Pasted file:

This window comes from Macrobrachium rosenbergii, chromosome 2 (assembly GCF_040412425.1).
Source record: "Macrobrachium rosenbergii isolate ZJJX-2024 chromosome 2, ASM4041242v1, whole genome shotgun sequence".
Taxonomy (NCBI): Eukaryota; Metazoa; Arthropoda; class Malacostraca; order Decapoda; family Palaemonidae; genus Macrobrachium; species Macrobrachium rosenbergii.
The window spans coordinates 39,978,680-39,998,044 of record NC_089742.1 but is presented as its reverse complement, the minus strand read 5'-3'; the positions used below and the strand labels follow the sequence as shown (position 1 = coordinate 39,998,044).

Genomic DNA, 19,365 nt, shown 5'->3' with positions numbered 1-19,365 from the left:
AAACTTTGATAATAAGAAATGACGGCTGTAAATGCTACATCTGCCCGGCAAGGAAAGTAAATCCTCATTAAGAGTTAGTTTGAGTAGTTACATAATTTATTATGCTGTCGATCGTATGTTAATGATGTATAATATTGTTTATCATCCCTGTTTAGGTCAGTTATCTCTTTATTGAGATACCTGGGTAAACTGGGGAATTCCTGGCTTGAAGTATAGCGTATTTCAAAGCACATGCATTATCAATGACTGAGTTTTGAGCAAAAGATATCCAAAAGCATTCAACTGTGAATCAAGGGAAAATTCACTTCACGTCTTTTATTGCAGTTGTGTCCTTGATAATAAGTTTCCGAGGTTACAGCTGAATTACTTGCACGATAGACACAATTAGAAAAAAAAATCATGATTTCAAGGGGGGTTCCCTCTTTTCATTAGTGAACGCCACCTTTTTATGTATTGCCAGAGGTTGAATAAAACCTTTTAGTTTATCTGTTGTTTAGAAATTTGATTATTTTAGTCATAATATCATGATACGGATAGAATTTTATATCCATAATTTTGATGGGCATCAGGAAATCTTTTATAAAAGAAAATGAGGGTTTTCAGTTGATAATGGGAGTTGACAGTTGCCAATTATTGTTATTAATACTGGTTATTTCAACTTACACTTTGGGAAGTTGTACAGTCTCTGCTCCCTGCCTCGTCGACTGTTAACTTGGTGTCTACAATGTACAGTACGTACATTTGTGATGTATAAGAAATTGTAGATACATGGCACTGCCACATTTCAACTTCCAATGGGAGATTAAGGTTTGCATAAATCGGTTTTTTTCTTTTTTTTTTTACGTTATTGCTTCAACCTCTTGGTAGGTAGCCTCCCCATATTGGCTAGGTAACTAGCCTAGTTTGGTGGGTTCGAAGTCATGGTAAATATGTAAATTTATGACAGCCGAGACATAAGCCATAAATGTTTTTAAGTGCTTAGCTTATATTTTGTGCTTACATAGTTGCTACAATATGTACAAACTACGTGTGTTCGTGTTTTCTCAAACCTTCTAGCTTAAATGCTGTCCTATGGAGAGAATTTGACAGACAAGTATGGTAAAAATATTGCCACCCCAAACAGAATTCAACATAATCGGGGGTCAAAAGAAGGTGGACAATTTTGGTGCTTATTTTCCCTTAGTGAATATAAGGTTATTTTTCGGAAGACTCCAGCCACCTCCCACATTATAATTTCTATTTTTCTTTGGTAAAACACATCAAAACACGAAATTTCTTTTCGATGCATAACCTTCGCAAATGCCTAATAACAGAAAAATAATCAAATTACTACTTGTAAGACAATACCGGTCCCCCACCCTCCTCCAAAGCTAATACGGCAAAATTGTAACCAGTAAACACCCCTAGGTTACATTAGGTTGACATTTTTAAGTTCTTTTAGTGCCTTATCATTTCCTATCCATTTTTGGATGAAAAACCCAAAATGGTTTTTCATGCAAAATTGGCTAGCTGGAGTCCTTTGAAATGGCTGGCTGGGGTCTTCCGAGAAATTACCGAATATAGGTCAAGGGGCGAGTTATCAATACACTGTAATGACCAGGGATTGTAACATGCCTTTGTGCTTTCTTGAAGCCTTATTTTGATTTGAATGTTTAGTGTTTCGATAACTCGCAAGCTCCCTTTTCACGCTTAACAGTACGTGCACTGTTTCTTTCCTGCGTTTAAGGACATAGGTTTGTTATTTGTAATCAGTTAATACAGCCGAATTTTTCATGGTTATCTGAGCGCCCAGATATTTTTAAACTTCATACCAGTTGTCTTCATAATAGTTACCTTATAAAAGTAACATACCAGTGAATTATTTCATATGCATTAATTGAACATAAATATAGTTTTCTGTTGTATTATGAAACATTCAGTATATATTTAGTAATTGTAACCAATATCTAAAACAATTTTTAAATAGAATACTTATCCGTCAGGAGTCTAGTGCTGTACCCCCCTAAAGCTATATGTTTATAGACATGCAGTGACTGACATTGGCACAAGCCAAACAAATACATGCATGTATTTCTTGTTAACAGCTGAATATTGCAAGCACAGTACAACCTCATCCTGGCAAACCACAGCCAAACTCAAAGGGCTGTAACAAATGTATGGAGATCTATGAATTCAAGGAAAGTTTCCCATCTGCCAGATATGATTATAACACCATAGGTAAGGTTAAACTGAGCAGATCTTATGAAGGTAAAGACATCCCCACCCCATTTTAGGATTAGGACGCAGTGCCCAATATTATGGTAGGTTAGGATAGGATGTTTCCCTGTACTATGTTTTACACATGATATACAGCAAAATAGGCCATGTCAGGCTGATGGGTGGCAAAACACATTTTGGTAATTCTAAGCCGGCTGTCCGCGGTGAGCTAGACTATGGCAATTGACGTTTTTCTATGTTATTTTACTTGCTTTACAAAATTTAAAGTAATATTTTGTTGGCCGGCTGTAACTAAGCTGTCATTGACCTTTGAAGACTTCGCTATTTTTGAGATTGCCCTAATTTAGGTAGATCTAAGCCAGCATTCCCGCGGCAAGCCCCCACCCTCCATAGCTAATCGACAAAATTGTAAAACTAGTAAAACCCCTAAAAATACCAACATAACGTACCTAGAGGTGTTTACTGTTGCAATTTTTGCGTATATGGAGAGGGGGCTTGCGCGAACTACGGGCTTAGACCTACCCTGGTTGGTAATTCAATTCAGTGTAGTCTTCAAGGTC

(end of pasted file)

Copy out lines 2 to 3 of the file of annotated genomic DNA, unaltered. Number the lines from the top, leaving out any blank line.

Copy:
Source record: "Macrobrachium rosenbergii isolate ZJJX-2024 chromosome 2, ASM4041242v1, whole genome shotgun sequence".
Taxonomy (NCBI): Eukaryota; Metazoa; Arthropoda; class Malacostraca; order Decapoda; family Palaemonidae; genus Macrobrachium; species Macrobrachium rosenbergii.